The Hansom Cab at the Remington Carriage Museum was made by Forder and Company in Wolverhampton, England, circa 1870. Photo courtesy of the Remington Carriage Museum

Remington wanted his collection to be kept together after he and Afton were gone he wanted the collection to be located in Cardston where they lived and he wanted the vehicles’ stories to be told to anyone who might be interested. The family decided to donate their 48 vehicles, horse herd, extensive harness collection, and a truck and trailer to the Department of Culture, Government of Alberta.

The Remington Carriage Museum opened in 1993, six years after Remington passed away. It is the largest purpose-built carriage museum in the world with the largest collection of carriages (over 300) on display in North America in a town of just 3,500 people. On the museum grounds are stables for a herd of 18 horses – Canadians, Percherons, Quarter Horses, and Percheron/Quarter Horse crosses. The museum is a go-to destination just 40 km from Waterton Lakes National Park, Glacier National Park in Montana, and 60 km from Head Smash-In Buffalo Jump Interpretive Centre.

Inside the $16 million, 63,000 square foot facility many of the carriages are displayed in vignettes that represent how the carriages and coaches were most typically used and in what kind of setting. For instance, there is a mountain scene displaying a stagecoach, a Victorian street scene, a campfire scene with a chuckwagon, and a firehall. Of course, one of the most popular activities at the Museum is to have a ride in a carriage or in the stagecoach around the grounds.

A hearse at the Remington Carriage Centre. Photo courtesy of the Remington Carriage Museum.

Snyder says that the oldest vehicle in the collection is actually the running gear of the wagon that brought the wife of the founder of Cardston (Charles Ora Card) from Cache Valley, Utah, to Alberta in 1887. It was driven by his wife Zina Card and her son Sterling and it dates from approximately 1840.

The most complex carriages on exhibit are the Hansom cab, the Concord stagecoach, the eight-spring barouche, and the park drag. The simplest is the racing sulky. However, according to Snyder, the Concord stagecoach is the most valuable. It is one of only 56 complete vehicles that still remain out of some 10,000 that were built, and is valued at over $500,000.

The first Concord stagecoach was built by wheelwrights J.S. Abbot and Lewis Downing in 1827. At their Concord, New Hampshire wagon factory, they manufactured not only the Concord but 40 other styles of coaches and wagons. But it was the scarlet stagecoach that came to be legendary for the image of passengers travelling across the US to start a new life as the west opened.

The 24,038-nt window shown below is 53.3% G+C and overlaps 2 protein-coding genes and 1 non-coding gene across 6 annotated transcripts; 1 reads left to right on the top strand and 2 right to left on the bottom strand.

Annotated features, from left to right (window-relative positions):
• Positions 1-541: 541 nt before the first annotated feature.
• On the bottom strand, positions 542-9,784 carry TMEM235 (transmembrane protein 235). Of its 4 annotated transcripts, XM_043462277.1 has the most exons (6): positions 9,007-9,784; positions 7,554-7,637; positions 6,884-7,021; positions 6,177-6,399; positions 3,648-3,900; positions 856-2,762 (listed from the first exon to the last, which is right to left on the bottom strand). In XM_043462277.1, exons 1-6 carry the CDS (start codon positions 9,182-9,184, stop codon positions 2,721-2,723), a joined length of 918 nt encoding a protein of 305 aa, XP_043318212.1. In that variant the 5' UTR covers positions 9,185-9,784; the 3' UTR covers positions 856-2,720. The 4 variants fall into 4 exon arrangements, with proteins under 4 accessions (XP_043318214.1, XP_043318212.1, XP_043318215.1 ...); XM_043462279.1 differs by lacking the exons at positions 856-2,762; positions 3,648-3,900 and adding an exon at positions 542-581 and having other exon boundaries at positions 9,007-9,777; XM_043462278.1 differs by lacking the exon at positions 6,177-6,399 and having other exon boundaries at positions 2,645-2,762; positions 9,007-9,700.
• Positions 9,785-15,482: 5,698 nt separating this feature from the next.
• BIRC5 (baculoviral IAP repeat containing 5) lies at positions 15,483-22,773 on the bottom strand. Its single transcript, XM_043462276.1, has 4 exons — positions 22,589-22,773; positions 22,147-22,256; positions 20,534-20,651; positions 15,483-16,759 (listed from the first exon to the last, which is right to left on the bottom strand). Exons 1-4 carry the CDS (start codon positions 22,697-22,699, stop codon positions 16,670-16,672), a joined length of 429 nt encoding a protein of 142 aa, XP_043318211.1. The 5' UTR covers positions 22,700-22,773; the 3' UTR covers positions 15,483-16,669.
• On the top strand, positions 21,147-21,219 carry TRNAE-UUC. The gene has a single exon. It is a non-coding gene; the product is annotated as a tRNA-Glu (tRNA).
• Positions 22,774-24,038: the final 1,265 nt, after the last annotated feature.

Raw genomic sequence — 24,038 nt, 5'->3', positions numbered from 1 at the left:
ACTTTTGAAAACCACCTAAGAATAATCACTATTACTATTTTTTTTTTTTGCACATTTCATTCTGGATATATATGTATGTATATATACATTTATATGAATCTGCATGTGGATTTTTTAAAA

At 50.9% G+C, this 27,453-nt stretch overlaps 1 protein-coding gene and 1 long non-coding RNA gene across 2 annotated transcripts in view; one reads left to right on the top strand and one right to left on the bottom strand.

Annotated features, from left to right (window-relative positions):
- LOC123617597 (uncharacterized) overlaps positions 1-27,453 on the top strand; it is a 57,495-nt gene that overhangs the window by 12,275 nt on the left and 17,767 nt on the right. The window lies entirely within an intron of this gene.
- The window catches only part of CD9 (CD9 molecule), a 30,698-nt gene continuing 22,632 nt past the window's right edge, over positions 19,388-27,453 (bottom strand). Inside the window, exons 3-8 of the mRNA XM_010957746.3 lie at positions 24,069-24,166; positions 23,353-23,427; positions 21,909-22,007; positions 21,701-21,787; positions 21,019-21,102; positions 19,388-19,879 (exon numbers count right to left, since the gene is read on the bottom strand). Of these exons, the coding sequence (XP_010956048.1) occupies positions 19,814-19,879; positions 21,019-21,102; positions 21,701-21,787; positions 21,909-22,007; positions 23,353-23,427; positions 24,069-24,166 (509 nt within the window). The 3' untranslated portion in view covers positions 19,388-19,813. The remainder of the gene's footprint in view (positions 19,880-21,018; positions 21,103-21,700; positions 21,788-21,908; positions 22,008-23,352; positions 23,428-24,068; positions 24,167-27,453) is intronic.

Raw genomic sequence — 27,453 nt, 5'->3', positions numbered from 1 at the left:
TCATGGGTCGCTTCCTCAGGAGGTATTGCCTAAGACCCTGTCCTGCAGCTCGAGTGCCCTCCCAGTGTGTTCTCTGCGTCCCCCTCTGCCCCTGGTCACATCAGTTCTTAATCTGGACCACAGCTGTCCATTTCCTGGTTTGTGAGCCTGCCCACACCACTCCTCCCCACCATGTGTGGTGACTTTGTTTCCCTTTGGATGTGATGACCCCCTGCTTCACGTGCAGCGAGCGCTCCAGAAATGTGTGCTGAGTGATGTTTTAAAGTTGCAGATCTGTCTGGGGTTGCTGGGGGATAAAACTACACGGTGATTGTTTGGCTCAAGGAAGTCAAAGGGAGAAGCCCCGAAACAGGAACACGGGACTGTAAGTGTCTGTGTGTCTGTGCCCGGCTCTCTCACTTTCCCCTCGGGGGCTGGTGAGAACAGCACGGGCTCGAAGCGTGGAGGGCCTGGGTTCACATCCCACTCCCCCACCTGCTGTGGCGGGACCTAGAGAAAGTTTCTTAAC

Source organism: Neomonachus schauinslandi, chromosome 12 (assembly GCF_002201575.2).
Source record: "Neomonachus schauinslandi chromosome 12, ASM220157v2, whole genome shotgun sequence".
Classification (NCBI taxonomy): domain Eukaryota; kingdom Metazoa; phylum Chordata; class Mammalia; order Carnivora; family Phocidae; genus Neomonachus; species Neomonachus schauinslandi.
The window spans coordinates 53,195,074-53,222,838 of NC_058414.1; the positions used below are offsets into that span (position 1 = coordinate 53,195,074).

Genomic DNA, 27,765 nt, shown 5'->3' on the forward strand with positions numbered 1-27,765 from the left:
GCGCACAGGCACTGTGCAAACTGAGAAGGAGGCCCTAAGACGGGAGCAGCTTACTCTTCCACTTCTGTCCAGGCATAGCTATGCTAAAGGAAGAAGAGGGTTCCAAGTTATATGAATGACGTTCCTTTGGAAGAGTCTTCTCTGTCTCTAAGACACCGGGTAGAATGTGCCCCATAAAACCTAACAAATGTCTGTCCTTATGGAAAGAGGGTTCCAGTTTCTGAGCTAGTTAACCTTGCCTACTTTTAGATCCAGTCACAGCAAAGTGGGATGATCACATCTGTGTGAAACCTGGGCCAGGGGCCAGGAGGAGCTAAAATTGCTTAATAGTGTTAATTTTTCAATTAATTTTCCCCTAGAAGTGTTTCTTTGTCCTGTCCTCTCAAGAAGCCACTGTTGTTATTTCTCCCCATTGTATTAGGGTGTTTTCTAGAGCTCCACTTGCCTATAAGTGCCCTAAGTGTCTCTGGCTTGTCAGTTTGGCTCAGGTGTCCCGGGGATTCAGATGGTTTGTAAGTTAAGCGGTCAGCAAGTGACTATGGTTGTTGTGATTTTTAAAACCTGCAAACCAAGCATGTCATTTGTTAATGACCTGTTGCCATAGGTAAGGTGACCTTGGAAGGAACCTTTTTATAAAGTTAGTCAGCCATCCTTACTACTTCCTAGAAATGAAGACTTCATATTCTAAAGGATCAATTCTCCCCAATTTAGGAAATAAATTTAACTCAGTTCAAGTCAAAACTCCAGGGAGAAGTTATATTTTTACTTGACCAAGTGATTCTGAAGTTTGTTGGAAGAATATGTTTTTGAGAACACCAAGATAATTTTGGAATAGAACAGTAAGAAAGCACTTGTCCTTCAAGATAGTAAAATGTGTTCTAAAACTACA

In 1857, Wells Fargo joined other express companies to form the Overland Mail Company. It provided financial services and mail delivery by overland stagecoach between St. Louis and San Francisco. Night and day it travelled across the country at a speed anywhere between 5 and 12 miles per hour (8 and 19 km per hour). Today, the company still has 10 original stagecoaches made by Abbot and Downing in their museum displays.

It was Mark Twain who said in his book Roughing It, published in 1872, that the Concord stagecoach’s ride was like an imposing cradle on wheels. The company used braces and a suspension system made of strips of thick bull-hide under the coach to give the ride a swinging motion rather than a jolting up-and-down sensation from a spring-type suspension. Importantly, the suspension system spared the horses from any jarring discomfort.

The stagecoach was pulled by four or six horses, was typically painted scarlet or green, and had canvas or leather curtains hung over the windows. Upholstered bench seats allowed for just nine people to ride inside, and sometimes passengers could ride on top of the coach. Some larger versions of the stagecoach had seating for 12 passengers.

The stagecoach got its name from the fact that the term “stage” referred to the distance between stations along a route so that the coach travelled the entire route in stages. Stops were made for passengers to grab a quick snack of coffee, beef jerky, and biscuits. But the main reason for the staged stops was for a fresh set of horses to be hitched, allowing those that had pulled thus far some time to get rest, feed, and water. The fresh set of horses could then continue the journey to the next stage with the minimum amount of lost time.

The stagecoach at the Remington Carriage Museum is always a highlight among visitors who are thrilled for a chance to climb inside one used by Jackie Chan in Disney’s Shanghai Noon and by Tom Selleck in Crossfire Trail.

Today, visitors number about 30,000 a year, not only from Canada and the US, but the UK, Holland, Germany, China, Australia, and elsewhere. At first, visitors may enter the museum with a fairly casual interest in carriages but by the end of their stay, Snyder says, they are captivated by the information they learn and the stories they hear about life in a bygone age. The carriages come to life and seeing the horses, the harness, the wheels in action only adds to the immediacy of the visit.

“The general public comes here with either low expectations about the interest inherent in carriages, or no expectations at all, so we get a positive ‘bounce’ when they find that there is a fascinating story to be told by horse-drawn vehicles,” says Snyder. “Partly as a consequence of this exceeding-of-expectations, the Remington Carriage Museum for fourteen years in a row was rated number one in the province for visitor satisfaction in the annual (but now discontinued) government-administered surveys at the 19 historic sites and museums owned and operated by the Province of Alberta.”